Cystoisosporiasis is an intestinal disease of humans caused by the coccidian parasite Cystoisospora belli (formerly Isospora belli). It is most common in tropical and subtropical areas of the planet. The parasite can be spread by ingesting contaminated food or water. In immune-competent people, C. belli infection is often asymptomatic. The most common symptom is a profuse watery diarrhea. However, the infection is treatable with Bactrim.

Malaria is a mosquito-borne (usually from female Anopheles) infectious disease caused by apicomplexans in the genus Plasmodium that affects humans and other animals. Typical symptoms include fever, malaise, vomiting, and headaches. In severe cases it can cause jaundiced skin, seizures, coma, or death. Most deaths are caused by P. falciparum since others, P. malariae, P. ovale, and P. vivax, generally cause a milder form of the disease. Symptoms usually begin ten to fifteen days after a bite from an infected mosquito. If not properly treated, people may have recurrences of the disease months later. In those who have recently survived an infection, reinfection usually causes milder symptoms. This partial resistance disappears over months to years if the person has no continuing exposure to malaria. Interestingly, in the 1920s and 1930s, Arkansas had more malaria deaths than any other state. However, the protist (Plasmodium) is no longer a threat in Arkansas, as the last malaria cases (except for rare cases in travelers or immigrants, mostly from sub-Saharan Africa and South Asia) in the state was in 1951. There are several drugs (including chloroquine and antibiotics) used in treatment against the parasitic forms in the blood (the form that causes disease), and most are used in combination with quinine.

Another pathogenic coccidian that causes the disease toxoplasmosis and affects humans worldwide is Toxoplasma gondii. It is capable of infecting nearly all mammals, and almost a third of the human global population has been exposed to and may be chronically infected with the parasite. However, in immunocompetent humans, no symptoms at all may be present, or a mild, flu-like illness can occur during the first few weeks following exposure. In infants, AIDS patients, and others who are immunocompromised, infection can lead to serious health problems and sometimes death. Wild and domestic cats are considered the final hosts of T. gondii, with all other endothermic animals, including humans, serving as intermediate hosts. There are at least four routes of infection in humans and other warm-blooded animals: 1) by consuming raw or undercooked meat containing T. gondii tissue pseudocysts with bradyzoites or by sporozoites in oocysts, 2) by ingesting contaminated water, soil, vegetables, or anything possessing oocysts shed in the fecal material (like in cat litter boxes) of an infected animal, 3) from organ transplantation or via tainted blood from a blood transfusion, and 4) by transplacental transmission from mother to fetus when the mother contracts the disease during pregnancy. Treatment with pyrimethamine (Daraprim) and the antibiotic sulfadiazine is recommended.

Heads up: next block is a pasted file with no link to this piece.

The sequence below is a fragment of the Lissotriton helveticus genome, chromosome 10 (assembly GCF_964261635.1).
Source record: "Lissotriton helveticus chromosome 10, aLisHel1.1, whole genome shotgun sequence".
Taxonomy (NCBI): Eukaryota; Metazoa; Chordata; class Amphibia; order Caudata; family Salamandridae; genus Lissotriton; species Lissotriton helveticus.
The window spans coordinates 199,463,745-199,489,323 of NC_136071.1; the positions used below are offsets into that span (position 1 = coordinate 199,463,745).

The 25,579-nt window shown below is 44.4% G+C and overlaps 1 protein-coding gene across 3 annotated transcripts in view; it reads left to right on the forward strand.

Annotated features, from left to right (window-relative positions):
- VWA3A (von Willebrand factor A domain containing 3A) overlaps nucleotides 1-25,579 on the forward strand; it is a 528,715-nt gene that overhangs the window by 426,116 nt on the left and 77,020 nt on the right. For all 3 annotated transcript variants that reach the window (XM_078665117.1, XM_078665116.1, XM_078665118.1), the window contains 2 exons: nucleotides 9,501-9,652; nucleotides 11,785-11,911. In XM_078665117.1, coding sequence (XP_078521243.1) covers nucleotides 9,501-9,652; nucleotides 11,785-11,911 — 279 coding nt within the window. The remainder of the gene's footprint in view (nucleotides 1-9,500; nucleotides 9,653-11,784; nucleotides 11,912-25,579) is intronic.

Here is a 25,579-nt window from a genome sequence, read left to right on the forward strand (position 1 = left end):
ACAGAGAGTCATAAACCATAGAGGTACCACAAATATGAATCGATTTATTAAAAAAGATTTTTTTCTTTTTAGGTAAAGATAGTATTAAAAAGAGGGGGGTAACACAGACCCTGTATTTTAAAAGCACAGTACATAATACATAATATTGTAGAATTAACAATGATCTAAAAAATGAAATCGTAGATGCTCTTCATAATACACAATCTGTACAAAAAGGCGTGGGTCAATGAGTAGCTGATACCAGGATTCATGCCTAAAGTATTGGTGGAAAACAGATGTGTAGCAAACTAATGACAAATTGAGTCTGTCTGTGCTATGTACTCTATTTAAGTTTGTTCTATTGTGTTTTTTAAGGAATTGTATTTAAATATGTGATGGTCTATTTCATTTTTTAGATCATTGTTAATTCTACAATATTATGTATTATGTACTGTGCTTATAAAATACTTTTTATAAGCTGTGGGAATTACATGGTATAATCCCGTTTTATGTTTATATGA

Another apicomplexan, Neospora caninum, is closely related to T. gondii and is nearly identical in morphology. It does not affect humans; rather, it infects several domestic animals and is a major cause of abortions and stillbirth in domestic cattle worldwide. The definitive hosts are dogs, which exhibit neuromuscular disease. Dogs become infected after ingestion of infected tissues from intermediate hosts. The infection can also be transmitted congenitally, and the parasite is readily maintained in cattle and dogs by vertical transmission. A sylvatic cycle involving white-tailed deer (Odocoileus virginianus) and coyotes (Canis latrans) has also been reported.

The study of various apicomplexans in Arkansas has become more popular in the last four decades than in all years prior combined. However, several groups are yet to be studied, such as the gregarines, as none have yet been reported from any Arkansas host. Hematozoans such as Haemogregarina and Hematozoon have been reported from erythrocytes of turtles and snakes in Arkansas, respectively. There has also been an explosion in the description of new and previously described species of coccidians from various animals surveyed in the state such as amphibians (salamanders, frogs, and toads), reptiles (turtles, lizards and snakes), and mammals (particularly bats).

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Chris T. McAllister
Eastern Oklahoma State College